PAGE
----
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UK set for scorching temperatures as hottest day of the year due this week

UK set for scorching temperatures as hottest day of the year due this week

The UK has been enjoying some great weather of late, and the Met Office reckons that will continue this week

The UK is set for more great weather this week, with the hottest day of the year predicted by the Met Office.

If you’ve been out and about around Britain and Ireland of late, you’ve probably noticed that there’s this big yellow ball hanging around in the sky compelling you to drink pints of lager.

Don’t be alarmed, it’s just the sun and you might remember that it does occasionally like to put in an appearance at this sort of time of the year.

Unless you’re a farmer, or someone who cares way too much about the moisture levels in your garden, this has probably been a welcome development for you.

Loads of people hit the beach this weekend.
Justin Kase z12z/Alamy Stock Photo

Well, here we are with some good news as the good weather is set to continue through this week, even getting better with the hottest day of the year so far, if the predictions are correct.

The parks and beaches were swamped with people over the weekend, enjoying a bit of clement weather and outdoor recreation time.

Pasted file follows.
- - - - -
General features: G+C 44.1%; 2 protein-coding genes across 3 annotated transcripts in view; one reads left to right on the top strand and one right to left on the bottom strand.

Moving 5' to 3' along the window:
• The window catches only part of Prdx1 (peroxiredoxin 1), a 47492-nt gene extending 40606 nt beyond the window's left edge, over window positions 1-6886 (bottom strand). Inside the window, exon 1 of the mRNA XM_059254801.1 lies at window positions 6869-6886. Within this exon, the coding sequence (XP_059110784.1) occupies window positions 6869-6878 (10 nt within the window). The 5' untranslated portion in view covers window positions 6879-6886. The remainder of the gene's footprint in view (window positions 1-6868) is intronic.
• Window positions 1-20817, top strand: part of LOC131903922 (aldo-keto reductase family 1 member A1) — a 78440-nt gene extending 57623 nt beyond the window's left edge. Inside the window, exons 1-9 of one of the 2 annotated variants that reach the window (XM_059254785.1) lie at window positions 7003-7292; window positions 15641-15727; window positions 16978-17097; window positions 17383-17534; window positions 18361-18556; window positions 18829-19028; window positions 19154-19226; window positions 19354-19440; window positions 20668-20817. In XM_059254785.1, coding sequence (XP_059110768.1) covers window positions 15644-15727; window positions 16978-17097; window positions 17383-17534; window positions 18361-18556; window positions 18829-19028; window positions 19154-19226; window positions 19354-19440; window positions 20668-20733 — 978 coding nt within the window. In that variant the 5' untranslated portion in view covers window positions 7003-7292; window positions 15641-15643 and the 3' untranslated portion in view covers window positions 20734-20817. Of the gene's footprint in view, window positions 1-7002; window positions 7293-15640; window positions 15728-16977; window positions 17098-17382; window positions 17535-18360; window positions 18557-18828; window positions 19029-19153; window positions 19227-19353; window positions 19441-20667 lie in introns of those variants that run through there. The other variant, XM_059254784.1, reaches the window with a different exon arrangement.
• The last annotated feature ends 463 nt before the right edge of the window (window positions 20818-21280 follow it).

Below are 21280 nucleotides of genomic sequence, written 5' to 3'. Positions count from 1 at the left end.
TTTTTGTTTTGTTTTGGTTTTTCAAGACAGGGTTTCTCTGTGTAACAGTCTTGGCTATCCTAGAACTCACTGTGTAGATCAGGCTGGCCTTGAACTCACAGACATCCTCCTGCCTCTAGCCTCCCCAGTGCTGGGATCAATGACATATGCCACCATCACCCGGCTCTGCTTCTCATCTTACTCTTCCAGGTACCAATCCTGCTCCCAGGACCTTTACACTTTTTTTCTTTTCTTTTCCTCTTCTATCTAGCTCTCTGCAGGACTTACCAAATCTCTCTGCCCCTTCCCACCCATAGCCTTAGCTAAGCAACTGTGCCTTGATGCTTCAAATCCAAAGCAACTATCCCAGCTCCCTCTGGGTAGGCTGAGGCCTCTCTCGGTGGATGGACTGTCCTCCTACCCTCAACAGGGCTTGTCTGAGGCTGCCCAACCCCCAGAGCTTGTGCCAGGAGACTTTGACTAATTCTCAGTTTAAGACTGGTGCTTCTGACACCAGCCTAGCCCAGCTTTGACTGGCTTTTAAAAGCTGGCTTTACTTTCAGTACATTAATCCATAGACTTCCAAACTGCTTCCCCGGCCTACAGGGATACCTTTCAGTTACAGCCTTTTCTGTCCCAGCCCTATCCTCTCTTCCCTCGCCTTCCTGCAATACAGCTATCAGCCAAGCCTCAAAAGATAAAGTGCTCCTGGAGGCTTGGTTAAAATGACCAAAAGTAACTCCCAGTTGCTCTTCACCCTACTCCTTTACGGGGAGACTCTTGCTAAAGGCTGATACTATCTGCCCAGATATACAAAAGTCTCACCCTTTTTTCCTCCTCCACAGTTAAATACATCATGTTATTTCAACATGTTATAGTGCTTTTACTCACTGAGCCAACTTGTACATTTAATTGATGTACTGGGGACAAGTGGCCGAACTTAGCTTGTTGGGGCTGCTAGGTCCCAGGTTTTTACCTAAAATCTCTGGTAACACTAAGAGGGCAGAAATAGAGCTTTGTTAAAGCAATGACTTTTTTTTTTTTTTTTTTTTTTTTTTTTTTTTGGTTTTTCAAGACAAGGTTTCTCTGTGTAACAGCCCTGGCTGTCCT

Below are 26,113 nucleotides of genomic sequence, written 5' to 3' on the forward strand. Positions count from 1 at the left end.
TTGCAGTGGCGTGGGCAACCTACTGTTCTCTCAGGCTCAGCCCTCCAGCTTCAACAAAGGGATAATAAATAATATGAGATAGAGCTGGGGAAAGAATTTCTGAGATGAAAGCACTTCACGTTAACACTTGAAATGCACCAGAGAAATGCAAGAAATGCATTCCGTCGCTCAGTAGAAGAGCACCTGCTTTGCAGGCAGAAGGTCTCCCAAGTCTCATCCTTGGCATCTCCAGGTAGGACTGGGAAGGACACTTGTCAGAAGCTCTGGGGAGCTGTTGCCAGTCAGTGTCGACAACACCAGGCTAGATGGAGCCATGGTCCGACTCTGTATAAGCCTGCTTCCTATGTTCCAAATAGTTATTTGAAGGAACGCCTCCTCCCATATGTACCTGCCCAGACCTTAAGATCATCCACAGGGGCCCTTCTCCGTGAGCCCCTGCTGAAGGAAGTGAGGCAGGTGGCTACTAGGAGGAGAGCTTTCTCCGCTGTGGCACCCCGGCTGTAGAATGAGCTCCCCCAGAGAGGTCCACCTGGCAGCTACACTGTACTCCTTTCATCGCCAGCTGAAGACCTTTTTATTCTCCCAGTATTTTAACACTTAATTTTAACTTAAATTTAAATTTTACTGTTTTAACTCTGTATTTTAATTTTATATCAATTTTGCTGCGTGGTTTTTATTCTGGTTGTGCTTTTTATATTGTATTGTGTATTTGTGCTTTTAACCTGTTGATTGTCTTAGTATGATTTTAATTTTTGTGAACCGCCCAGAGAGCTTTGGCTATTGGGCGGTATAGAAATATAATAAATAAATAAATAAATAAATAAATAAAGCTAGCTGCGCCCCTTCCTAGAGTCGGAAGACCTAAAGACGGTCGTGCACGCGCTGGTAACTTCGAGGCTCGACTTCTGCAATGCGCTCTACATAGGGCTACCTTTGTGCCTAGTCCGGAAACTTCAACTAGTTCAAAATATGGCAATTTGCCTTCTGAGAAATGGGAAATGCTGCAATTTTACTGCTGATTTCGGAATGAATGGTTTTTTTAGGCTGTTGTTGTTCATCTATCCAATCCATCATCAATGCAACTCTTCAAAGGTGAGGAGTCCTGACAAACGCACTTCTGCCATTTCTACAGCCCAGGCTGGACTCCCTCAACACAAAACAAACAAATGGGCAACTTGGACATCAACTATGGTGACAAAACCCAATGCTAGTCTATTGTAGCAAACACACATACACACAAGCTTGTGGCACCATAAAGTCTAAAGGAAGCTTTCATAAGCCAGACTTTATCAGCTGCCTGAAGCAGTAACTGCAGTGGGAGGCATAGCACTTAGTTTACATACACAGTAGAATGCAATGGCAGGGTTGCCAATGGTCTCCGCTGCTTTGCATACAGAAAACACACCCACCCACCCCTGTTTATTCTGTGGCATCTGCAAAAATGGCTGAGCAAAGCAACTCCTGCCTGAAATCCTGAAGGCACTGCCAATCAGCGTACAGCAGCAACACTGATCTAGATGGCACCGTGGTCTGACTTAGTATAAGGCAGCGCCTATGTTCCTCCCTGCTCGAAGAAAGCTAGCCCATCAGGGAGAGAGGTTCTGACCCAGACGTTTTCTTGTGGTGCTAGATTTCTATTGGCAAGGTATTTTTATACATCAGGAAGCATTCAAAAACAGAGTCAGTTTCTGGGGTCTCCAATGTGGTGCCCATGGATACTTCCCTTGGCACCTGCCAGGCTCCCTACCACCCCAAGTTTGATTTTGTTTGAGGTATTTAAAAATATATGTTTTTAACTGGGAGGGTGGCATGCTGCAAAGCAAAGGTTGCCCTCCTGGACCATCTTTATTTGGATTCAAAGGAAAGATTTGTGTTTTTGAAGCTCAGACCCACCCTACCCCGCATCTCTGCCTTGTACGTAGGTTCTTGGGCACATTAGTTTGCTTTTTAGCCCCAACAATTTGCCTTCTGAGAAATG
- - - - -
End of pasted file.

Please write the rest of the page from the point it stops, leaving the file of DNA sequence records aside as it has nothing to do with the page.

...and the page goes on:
The highest temperature in the UK so far this year was actually recorded on Tuesday, with the mercury hitting 25.1C in Porthmadog last Tuesday (30 May).

That’s supposed to keep going, and Stephen Dixon, a meteorologist from the Met Office, said that it’s ‘not beyond the realms of possibility’ that the record might fall again, with Wales and Southern England potentially reaching 27C.

He said: “As we move towards next weekend there’s a signal for temperatures possibly getting towards the mid-20s.”

If you’re in the east, this might not quite apply, as things have been a bit cooler over there, but for western areas, particularly Wales and the south of England, it’ll be more of the same, potentially even warmer.

Fellow Met Office forecaster Rachel Ayers added: “We’d be looking at that [temperatures of around 26C] somewhere in the West, probably similar kind of areas, parts of Wales, maybe South West England.”

Unfortunately – because there always has to be a downside – this does mean that those of us who have been suffering badly with hay fever will continue to suffer.

The warm weather means that both the pollen and UV levels are going to be high.

Only one thing for it in this sort of weather.
Graham Hardy/Alamy Stock Photo

That means pop an antihistamine, make sure you’re covered in suncream – with the right protection level – and you should be OK.

It has been unusually dry around the UK recently, with May only seeing 55 percent of the rainfall that would usually be expected. That means that there’s low humidity at the minute, so mornings and evenings might be a little more chilly.

Still, it’s nice to have a bit of sunshine and warmth, isn’t it?

Just remember that sunscreen, eh?

Featured Image Credit: Graham Hardy/Alamy Stock Photo/Justin Kase z12z/Alamy Stock Photo

Topics: Weather, UK News